Undergraduate arts and music departments may represent untapped resources for building up the workforce needed to care for older adults, according to a study published in the Journal of the American Geriatrics Society.
In the study, an undergraduate course curriculum brought 52 students to meet with people living with dementia, build personalized music playlists, co-produce short films about living dementia, and write reflective essays.
Music helped undergraduate students connect with people with dementia in meaningful ways, filmmaking offered students the opportunity to share stories about dementia and music, and reflective writing enabled students to process their experiences. More than half of the students continued engaging with the participants who were living with dementia in their careers, families, and communities after the course was completed.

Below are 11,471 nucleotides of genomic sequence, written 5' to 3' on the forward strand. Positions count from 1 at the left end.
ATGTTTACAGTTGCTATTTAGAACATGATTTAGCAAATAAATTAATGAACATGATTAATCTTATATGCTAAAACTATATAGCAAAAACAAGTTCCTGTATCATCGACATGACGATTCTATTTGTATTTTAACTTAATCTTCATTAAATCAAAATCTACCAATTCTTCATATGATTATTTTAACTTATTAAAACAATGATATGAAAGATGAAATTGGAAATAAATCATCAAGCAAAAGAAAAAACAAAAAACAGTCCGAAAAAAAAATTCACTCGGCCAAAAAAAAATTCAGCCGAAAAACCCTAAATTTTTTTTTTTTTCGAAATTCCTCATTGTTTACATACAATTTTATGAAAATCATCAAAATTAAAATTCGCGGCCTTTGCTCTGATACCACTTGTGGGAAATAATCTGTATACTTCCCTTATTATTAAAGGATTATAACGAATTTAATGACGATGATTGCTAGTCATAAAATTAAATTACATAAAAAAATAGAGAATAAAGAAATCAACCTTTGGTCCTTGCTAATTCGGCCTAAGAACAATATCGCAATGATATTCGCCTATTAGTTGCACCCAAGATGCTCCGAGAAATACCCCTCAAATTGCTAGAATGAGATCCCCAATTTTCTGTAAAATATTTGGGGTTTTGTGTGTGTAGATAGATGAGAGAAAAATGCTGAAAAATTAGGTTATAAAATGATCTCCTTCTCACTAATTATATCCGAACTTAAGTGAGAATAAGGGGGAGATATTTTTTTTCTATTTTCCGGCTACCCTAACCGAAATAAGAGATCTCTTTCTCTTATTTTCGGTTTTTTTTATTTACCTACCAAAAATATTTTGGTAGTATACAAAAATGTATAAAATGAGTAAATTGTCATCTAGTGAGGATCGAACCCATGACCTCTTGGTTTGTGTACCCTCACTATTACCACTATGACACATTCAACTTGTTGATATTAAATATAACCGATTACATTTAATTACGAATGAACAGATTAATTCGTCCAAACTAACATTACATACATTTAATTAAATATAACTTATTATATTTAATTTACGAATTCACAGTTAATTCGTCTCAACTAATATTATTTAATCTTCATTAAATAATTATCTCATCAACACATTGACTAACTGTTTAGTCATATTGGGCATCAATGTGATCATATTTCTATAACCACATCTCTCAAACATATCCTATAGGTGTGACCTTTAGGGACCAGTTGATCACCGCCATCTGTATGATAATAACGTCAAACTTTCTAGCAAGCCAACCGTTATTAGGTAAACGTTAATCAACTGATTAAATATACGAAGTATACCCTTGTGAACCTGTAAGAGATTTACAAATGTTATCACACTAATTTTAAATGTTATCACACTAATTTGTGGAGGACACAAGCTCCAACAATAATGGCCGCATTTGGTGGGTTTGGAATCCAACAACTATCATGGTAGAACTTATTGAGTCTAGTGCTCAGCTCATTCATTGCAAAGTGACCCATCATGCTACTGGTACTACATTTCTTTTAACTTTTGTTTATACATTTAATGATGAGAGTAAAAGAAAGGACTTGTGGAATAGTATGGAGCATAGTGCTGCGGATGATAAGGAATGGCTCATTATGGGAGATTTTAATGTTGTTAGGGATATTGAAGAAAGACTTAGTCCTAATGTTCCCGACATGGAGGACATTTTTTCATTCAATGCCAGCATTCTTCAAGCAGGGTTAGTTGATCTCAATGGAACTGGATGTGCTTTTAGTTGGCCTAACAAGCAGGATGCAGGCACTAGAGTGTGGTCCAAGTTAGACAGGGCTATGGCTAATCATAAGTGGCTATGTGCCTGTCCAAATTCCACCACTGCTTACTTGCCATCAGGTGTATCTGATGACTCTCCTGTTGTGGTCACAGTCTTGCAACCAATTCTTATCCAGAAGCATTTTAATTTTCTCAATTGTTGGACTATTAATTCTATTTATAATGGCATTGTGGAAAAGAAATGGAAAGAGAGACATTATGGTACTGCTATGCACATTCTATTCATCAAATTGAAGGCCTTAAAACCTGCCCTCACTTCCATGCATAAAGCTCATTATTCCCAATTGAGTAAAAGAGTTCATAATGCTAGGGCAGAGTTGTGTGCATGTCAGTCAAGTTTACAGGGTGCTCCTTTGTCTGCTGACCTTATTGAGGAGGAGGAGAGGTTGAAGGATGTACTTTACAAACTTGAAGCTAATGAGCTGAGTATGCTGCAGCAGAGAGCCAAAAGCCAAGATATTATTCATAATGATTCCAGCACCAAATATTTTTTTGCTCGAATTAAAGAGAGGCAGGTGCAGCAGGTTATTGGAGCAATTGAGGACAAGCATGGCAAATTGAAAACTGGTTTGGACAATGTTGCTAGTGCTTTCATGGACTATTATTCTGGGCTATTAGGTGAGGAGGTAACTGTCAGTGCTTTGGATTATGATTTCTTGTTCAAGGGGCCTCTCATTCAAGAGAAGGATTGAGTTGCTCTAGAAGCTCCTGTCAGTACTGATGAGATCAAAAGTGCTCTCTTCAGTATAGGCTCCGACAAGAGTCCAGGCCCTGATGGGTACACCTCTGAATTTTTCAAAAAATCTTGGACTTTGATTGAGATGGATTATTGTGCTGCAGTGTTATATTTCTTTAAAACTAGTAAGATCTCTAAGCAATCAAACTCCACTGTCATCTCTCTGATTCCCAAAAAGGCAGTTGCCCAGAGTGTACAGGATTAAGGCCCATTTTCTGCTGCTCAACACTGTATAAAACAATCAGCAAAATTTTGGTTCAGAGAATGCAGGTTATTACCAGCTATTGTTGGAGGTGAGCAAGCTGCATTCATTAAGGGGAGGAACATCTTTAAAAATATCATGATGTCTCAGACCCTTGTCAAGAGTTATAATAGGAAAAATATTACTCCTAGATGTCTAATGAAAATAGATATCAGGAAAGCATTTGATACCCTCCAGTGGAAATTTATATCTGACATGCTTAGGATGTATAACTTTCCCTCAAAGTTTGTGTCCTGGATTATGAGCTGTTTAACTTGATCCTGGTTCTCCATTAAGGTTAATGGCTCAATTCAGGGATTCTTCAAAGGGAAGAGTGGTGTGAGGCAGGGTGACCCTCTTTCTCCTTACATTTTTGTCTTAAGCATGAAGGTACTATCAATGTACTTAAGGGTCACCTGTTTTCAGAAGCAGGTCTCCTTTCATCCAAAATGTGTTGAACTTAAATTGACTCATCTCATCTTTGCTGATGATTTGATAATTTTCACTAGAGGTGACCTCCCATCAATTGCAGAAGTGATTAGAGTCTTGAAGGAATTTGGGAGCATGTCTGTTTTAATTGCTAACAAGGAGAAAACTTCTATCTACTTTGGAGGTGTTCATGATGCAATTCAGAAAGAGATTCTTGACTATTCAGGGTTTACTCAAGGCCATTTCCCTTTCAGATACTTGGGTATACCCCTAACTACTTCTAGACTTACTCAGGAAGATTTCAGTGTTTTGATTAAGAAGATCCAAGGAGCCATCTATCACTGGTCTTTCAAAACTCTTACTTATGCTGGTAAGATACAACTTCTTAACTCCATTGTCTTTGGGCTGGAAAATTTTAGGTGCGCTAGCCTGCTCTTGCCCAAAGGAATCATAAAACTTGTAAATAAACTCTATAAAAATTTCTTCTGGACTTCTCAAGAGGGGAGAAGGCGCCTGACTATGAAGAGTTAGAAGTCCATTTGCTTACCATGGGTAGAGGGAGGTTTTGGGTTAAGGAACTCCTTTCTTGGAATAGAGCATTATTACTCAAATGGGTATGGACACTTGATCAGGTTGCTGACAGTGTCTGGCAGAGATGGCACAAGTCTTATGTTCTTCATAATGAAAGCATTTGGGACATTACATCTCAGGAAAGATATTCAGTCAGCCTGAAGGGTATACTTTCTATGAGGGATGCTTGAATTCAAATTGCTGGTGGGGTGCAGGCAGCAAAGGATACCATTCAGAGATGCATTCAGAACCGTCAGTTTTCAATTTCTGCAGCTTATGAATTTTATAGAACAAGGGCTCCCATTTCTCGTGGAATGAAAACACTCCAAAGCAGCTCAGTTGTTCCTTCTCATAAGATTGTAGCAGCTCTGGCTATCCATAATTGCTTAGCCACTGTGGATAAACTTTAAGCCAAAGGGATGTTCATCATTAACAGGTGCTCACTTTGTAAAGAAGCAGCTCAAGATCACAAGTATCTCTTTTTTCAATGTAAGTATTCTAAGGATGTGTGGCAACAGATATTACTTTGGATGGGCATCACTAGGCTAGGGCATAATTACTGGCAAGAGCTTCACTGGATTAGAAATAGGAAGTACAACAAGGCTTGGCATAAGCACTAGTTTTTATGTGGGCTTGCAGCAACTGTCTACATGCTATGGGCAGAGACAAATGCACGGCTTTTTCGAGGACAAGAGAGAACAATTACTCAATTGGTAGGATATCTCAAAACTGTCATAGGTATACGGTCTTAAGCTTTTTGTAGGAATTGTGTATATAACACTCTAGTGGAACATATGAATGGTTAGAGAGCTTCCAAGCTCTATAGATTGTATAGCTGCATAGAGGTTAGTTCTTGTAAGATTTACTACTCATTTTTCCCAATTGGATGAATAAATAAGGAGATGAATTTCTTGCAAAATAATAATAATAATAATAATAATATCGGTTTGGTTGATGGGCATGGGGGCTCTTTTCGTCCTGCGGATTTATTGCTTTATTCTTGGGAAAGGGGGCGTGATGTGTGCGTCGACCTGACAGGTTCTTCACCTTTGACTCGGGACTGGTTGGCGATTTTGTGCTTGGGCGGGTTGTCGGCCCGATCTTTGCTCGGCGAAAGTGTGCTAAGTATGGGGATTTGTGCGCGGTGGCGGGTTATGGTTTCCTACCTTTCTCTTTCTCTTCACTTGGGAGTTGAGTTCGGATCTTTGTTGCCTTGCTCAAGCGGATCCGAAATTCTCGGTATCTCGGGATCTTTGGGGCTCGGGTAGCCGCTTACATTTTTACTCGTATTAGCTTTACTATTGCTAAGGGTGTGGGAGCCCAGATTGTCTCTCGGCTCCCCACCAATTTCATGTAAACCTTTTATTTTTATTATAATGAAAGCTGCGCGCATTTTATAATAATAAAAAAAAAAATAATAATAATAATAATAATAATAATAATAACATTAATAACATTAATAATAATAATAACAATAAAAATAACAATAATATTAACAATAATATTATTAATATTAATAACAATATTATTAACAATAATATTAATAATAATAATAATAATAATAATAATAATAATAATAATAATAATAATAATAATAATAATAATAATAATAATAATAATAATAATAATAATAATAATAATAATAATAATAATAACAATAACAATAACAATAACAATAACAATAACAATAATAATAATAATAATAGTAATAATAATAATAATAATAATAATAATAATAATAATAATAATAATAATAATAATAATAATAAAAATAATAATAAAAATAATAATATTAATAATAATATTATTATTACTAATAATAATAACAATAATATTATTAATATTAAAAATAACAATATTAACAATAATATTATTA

The findings reveal that arts and music courses can affect students' perceptions about dementia and create new educational opportunities about this condition.
"By teaching students to view aging through creative, intercultural and interdisciplinary frames, we have the opportunity to shape a new generation of health care professionals, artists, and community members who will be motivated to collaboratively work towards addressing the needs of our rapidly aging populations," said lead author Jennie Gubner, PhD, ethnomusicologist at the University of Arizona and Atlantic Fellow at the Global Brain Health Institute. "Whether studying classical guitar, nursing, anthropology, public health, or business and marketing, everyone has something to offer to conversations about brain health and aging."